Two vastly different plays
opened here last weekend. Winding Road Theater Ensemble has taken on Arthur Miller's 1949 Pulitzer Prize-winning play, "Death of a Salesman," and the Rogue Theater brings us a wild romp by Jez Butterworth, "Jerusalem." The plays offer huge contrasts in many ways, but they are both chock-full of ideas and fireworks which make us sit up and pay attention.
"Death of a Salesman" is often thought of as an indictment of the American Dream, and in a way, it is that. But it is so much more.
Willy Loman (David Alexander Johnston) is a traveling salesman who, at 63, has lost his way. He has financed a family with his selling skills, but now, he has lost his whatever skills he might have had, and more importantly, he is losing his mind. His wife, Linda (Peg Peterson), realizes he is in trouble, that he is more than toying with the idea of suicide. His two grown sons are a disappointment, particularly one-time golden boy Biff (Steve Wood,) who had one time stumbled upon at least one of the ways his father is "a big blow." (Biff calls his brother Happy (Josh Parra)"a big blow" in a climactic scene, but it is equally true of Willy.) Biff's disillusion feeds his fall into being a philandering failure, which Willy thinks is grounded in spite, that Biff is getting back at him by not becoming the successful businessman Willy knew he was destined to be.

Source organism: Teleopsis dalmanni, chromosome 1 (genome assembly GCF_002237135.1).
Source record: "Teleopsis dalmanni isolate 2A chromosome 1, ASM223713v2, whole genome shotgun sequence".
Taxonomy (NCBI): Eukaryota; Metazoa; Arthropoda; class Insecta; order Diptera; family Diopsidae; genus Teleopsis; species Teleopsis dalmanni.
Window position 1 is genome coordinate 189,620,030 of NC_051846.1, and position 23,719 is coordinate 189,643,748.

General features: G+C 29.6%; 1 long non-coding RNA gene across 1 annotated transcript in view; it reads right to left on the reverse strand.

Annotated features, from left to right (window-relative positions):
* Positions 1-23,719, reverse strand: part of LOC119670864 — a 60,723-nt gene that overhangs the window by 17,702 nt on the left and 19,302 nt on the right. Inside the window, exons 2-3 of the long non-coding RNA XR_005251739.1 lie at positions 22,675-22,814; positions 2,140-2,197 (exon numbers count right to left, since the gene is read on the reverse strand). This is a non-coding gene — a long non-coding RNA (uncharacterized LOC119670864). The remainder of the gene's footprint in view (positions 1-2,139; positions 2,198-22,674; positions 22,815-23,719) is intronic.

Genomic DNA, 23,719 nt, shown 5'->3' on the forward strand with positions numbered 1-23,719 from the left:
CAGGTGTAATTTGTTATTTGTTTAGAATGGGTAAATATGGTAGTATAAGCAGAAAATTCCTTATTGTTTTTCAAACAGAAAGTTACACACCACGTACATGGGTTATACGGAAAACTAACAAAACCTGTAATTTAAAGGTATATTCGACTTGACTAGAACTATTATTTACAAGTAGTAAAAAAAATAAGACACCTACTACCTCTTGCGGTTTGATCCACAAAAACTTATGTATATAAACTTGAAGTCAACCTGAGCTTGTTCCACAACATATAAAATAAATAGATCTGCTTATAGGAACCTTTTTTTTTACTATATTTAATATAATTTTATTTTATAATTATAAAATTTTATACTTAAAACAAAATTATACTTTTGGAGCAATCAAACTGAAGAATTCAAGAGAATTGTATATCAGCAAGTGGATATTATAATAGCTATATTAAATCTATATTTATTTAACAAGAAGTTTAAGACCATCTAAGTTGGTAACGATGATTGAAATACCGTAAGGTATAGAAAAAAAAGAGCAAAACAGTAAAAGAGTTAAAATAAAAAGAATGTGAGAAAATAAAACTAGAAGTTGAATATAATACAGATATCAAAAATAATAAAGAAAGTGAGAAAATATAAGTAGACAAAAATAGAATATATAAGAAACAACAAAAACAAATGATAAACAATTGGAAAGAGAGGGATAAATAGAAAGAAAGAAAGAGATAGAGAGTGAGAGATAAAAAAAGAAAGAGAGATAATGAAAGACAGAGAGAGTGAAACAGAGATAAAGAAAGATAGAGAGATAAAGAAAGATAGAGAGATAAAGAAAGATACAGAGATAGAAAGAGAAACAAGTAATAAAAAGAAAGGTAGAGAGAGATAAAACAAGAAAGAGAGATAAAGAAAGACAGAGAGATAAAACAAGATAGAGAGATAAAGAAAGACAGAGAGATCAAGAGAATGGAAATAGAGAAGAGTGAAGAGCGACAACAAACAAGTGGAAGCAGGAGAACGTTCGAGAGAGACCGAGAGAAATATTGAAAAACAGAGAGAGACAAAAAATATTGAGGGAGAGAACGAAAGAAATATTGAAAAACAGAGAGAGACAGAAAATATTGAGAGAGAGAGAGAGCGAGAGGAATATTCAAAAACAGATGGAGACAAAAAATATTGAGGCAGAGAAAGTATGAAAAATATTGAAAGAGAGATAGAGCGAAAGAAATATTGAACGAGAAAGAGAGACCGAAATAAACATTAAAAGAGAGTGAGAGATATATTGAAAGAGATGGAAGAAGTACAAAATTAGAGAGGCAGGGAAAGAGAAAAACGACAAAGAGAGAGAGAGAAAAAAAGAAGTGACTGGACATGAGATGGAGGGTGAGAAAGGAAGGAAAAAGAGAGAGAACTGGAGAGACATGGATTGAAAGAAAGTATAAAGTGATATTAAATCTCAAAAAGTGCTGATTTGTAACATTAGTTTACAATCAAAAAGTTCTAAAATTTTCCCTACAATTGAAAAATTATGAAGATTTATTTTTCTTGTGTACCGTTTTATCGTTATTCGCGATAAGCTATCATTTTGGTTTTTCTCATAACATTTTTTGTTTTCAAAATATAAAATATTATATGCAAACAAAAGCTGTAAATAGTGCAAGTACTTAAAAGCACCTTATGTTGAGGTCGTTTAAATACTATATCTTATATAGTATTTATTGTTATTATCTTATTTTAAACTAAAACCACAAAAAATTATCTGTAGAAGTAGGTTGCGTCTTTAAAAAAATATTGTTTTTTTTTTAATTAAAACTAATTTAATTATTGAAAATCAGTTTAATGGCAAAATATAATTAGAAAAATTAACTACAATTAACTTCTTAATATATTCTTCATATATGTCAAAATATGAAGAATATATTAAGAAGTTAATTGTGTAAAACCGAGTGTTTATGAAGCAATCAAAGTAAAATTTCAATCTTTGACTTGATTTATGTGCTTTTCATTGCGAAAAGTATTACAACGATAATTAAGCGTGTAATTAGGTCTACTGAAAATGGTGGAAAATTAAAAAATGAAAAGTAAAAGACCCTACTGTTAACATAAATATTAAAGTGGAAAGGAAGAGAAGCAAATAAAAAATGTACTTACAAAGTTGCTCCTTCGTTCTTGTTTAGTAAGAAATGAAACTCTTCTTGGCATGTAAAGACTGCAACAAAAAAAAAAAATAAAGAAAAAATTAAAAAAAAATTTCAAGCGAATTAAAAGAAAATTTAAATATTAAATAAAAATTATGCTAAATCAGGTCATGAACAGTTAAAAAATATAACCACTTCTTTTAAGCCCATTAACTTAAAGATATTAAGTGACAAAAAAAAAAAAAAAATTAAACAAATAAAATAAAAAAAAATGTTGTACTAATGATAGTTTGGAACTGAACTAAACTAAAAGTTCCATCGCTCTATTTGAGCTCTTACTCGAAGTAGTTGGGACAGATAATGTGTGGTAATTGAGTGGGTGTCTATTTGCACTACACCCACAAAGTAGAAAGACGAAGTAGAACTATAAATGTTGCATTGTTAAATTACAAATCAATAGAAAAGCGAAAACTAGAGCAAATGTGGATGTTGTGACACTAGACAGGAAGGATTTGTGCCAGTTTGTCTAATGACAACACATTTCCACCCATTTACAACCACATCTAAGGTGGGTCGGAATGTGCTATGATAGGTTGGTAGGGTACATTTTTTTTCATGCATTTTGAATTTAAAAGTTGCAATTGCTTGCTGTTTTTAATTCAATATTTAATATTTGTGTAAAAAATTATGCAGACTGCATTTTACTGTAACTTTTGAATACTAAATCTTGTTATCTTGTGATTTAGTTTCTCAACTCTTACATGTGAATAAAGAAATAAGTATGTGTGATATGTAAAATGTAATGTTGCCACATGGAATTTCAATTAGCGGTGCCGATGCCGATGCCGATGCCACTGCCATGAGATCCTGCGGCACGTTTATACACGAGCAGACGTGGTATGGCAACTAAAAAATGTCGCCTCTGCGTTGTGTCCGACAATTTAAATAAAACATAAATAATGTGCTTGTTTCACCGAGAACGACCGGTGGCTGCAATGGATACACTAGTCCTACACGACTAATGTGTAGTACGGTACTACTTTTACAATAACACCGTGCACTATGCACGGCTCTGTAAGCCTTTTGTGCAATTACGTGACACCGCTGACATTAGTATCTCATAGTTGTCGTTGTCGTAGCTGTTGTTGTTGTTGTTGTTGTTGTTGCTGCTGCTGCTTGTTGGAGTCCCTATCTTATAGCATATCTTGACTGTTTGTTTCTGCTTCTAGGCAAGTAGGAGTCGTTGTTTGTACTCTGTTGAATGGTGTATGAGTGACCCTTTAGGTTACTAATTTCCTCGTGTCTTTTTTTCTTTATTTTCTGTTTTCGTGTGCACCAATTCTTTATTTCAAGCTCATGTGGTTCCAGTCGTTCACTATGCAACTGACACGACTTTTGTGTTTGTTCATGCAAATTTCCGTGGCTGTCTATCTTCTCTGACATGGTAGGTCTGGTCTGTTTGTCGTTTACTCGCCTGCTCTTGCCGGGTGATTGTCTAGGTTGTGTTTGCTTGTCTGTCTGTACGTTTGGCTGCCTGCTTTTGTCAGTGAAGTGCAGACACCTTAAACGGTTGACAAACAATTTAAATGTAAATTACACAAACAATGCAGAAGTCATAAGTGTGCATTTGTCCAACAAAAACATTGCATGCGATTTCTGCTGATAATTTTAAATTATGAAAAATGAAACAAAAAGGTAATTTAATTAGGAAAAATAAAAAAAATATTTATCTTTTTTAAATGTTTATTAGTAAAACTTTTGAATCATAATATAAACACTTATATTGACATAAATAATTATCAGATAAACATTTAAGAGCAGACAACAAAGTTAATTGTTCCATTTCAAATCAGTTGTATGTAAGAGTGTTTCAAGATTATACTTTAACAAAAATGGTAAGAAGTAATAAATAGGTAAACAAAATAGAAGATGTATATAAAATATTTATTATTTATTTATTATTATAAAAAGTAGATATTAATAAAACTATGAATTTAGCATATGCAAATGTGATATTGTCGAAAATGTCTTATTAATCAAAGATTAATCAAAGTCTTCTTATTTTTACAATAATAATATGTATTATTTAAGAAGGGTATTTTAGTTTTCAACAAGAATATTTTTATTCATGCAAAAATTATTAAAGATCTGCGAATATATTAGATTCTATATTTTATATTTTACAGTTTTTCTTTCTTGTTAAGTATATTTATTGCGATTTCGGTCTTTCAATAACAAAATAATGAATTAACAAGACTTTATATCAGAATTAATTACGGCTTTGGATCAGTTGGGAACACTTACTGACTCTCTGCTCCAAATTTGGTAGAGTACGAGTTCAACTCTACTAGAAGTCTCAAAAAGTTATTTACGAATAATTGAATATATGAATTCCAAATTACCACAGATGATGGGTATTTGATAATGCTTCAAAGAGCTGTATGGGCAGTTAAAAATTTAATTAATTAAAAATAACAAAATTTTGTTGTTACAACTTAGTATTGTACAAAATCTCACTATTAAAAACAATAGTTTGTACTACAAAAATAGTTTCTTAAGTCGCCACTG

But after a lifetime of exposure to the false overconfidence Willy has tried to sell him, Biff has come to know who he is: someone who wants to be outside, working with his hands, not a straight-jacketed businessman. When he suggests that he doesn't need to be a puffed-up golden boy, that he just needs to be himself, even if it's just "a dime a dozen" ordinary man, just like Willy, Willy goes ballistic. "I am not a dime a dozen. I am Willy Loman." Biff counters, "You were never anything but a hard-working drummer who landed in the ash can like all the rest of them!"
At its heart the play addresses what happens when one is sold a bill of goods and doesn't know and respect his own nature and limitations. And for Willy, that means he thinks he is worth more dead than he is alive.
Winding Road gives us a respectable reading of Miller's great play. The cast is solid enough to get the story told, and if you've never seen a production of this piece, you should seize the opportunity to see this one. Sure, there are some stumbles and a few directorial choices which are puzzling. (Director Glen Coffman has the show played out in the round, which just doesn't work, even if his intent is to imply that the action is taking place in a boxing ring, which is the only thing I could think of to justify the choice.)
It's critical that the actor portraying Willy be convincing, and Johnston gives an admirable performance of the lost man. The play takes place in Willy's mind, and his memories from the past occur within the action of the present, which poses huge obstacles for an actor. Although Johnston gives us a clear picture of his confusion, his Willy is a very disagreeable man—and rightly so—but it's hard to have sympathy for him. We don't really feel the deep sadness which Miller designed as the foundation of this character. There are many layers of this character, however, and Johnston finds many of them. His is a good portrayal of a very complex character.